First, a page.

Foster carers provide an essential service for thousands of vulnerable children in the UK, but providing a loving and stable environment doesn’t come without expense. Each foster carer receives an allowance to cover the cost of care for each foster child, but there are circumstances where this isn’t enough. Below, we’ll go into detail about the type of financial support available and how to manage money effectively.
Financial Support for Foster Carers
Foster carers receive an allowance from either a foster agency like Fostering People or a local authority, which is designed to cover the cost of caring for any foster children in the home. The amount of allowance received will vary depending on the needs of each child and their age, as well as how experienced the foster carer is. In addition, you may be entitled to extra benefits from the foster agency or local authority as well as grants to pay for educational resources and other specific items.
On top of receiving allowances and other benefits, foster carers are entitled to tax relief up to the value of £18,140. However, you should note that this amount fluctuates in line with government budgets.
Tips for Managing Finances
Now that we’ve established that foster carers receive allowances to cover the cost of services provided, it’s important to know how to manage finances. The first step in this journey is writing a budget, which involves totalling monthly income and taking away any outgoings; money-tracking apps can be used to stick to the budget.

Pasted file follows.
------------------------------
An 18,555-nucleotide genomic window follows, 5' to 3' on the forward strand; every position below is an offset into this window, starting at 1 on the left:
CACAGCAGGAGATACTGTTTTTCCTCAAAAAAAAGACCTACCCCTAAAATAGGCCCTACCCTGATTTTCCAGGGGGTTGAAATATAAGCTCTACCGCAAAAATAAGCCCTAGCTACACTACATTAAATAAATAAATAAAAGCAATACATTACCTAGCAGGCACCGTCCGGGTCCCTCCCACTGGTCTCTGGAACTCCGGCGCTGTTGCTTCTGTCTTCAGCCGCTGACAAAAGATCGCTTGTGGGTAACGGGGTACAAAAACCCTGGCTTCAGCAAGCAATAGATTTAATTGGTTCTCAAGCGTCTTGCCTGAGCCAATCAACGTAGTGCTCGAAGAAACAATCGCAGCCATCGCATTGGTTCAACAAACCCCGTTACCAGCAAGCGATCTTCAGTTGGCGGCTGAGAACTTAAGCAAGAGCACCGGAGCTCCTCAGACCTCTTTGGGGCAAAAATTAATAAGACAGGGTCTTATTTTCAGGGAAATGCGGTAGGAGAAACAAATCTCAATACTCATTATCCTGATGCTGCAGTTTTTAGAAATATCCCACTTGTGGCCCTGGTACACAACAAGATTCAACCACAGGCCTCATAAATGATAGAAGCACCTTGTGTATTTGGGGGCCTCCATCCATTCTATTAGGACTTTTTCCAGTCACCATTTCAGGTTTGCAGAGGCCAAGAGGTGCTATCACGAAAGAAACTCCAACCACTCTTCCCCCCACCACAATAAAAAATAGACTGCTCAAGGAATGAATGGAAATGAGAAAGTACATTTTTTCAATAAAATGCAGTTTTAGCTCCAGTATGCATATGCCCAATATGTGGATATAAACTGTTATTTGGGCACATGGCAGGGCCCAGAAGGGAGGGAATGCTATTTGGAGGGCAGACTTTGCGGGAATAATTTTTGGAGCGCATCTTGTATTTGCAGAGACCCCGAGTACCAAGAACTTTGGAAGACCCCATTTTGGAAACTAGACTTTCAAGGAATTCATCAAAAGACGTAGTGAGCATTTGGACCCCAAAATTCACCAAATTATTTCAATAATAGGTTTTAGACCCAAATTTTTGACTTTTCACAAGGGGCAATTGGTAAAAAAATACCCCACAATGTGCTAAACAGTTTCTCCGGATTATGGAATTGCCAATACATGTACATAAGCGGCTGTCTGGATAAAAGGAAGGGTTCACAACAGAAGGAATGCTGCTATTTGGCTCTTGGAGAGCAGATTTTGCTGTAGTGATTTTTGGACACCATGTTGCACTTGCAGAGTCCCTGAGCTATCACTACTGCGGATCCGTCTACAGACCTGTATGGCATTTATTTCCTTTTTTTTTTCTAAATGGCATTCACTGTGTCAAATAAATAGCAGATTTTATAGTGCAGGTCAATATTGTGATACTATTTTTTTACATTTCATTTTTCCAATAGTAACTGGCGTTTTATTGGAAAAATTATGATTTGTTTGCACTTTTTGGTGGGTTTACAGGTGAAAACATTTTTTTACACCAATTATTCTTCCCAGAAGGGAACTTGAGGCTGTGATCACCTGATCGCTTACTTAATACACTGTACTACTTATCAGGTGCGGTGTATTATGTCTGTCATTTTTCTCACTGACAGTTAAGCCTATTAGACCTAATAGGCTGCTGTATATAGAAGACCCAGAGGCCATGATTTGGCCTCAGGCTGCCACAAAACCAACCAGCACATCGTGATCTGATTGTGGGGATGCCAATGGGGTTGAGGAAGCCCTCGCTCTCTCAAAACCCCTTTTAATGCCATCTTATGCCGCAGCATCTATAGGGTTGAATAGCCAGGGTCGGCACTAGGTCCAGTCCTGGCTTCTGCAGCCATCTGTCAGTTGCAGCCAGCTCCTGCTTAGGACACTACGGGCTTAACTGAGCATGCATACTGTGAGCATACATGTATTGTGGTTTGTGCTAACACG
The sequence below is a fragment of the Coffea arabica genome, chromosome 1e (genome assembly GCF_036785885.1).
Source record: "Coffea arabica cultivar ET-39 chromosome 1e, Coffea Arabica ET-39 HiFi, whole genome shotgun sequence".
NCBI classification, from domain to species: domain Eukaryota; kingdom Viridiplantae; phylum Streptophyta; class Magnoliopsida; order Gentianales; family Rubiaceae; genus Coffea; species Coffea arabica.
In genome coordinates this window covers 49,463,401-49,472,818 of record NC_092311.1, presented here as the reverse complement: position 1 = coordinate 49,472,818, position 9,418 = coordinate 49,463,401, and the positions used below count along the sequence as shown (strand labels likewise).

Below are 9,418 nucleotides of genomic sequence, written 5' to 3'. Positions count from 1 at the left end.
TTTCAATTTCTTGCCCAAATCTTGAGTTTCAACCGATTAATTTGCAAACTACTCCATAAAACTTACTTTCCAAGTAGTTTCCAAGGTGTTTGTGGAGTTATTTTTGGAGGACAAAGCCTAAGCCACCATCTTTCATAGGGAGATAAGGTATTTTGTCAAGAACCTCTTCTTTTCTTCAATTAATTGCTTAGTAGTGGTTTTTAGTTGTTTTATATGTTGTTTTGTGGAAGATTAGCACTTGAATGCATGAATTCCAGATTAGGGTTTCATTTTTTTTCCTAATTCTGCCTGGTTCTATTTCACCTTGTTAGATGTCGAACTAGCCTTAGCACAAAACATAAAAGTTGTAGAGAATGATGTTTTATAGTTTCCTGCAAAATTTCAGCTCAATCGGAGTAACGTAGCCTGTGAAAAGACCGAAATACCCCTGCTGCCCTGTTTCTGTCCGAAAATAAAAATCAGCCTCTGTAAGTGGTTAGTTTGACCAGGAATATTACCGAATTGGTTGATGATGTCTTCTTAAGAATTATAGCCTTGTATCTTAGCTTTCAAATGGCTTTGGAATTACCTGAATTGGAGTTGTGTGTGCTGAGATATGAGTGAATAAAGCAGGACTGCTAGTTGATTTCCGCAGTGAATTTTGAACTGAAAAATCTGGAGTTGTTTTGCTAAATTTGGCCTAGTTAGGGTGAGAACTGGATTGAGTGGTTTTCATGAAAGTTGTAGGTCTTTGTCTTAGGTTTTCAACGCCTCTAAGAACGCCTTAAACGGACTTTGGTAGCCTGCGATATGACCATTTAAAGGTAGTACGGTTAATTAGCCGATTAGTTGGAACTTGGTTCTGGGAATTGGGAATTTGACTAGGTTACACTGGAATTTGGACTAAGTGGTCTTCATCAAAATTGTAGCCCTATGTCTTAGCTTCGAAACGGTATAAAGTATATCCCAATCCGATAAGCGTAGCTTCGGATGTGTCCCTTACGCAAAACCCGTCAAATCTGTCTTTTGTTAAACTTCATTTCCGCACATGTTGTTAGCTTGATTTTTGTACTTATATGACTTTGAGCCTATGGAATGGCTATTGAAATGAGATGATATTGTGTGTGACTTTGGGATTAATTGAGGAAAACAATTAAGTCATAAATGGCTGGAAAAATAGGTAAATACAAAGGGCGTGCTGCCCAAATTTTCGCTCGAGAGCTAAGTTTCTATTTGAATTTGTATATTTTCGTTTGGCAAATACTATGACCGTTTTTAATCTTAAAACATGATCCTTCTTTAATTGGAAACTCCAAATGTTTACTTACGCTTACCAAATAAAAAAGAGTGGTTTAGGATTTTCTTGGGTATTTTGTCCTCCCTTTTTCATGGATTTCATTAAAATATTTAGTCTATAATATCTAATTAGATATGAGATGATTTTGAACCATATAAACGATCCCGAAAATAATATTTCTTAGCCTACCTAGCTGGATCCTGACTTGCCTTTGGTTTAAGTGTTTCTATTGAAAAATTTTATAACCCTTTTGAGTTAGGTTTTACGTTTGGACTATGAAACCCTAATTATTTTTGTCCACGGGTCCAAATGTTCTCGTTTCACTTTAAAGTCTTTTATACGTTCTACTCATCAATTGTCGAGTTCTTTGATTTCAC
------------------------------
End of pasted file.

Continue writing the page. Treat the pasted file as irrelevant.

Considering how much the cost of living has risen in 2023, you may need to eliminate unnecessary expenses. For example, if you’re subscribed to multiple video streaming services, we recommend choosing one. Each streaming platform has hundreds of movies/TV shows, so there’s bound to be something to get stuck into.
Emergencies can strike at any time, from the car breaking down or the boiler packing in. These are unforeseen costs the foster allowances won’t account for, which is why we recommend putting aside an emergency fund.
Taking out credit and effectively managing it is the only way to build a healthy credit score, which allows you to access finance plans and other lending. However, if you’ve slipped into poor credit habits, you may need to seek debt support to put things right.
Teaching Foster Children About Money
Teaching foster children about money management can help keep everything on track in your own home. For example, if your foster children understand that electricity costs money and even chargers with nothing plugged into them use electricity, they may have greater self-awareness about turning plugs and lights off.
Money management is an essential skill for foster carers, and it’s even important for foster children to learn. Taking into account foster care allowances and any other income, writing a budget is a logical place to start; you can work out where to reduce expenses and how to save from there. Remember, if you’re struggling with debt, there is always support available.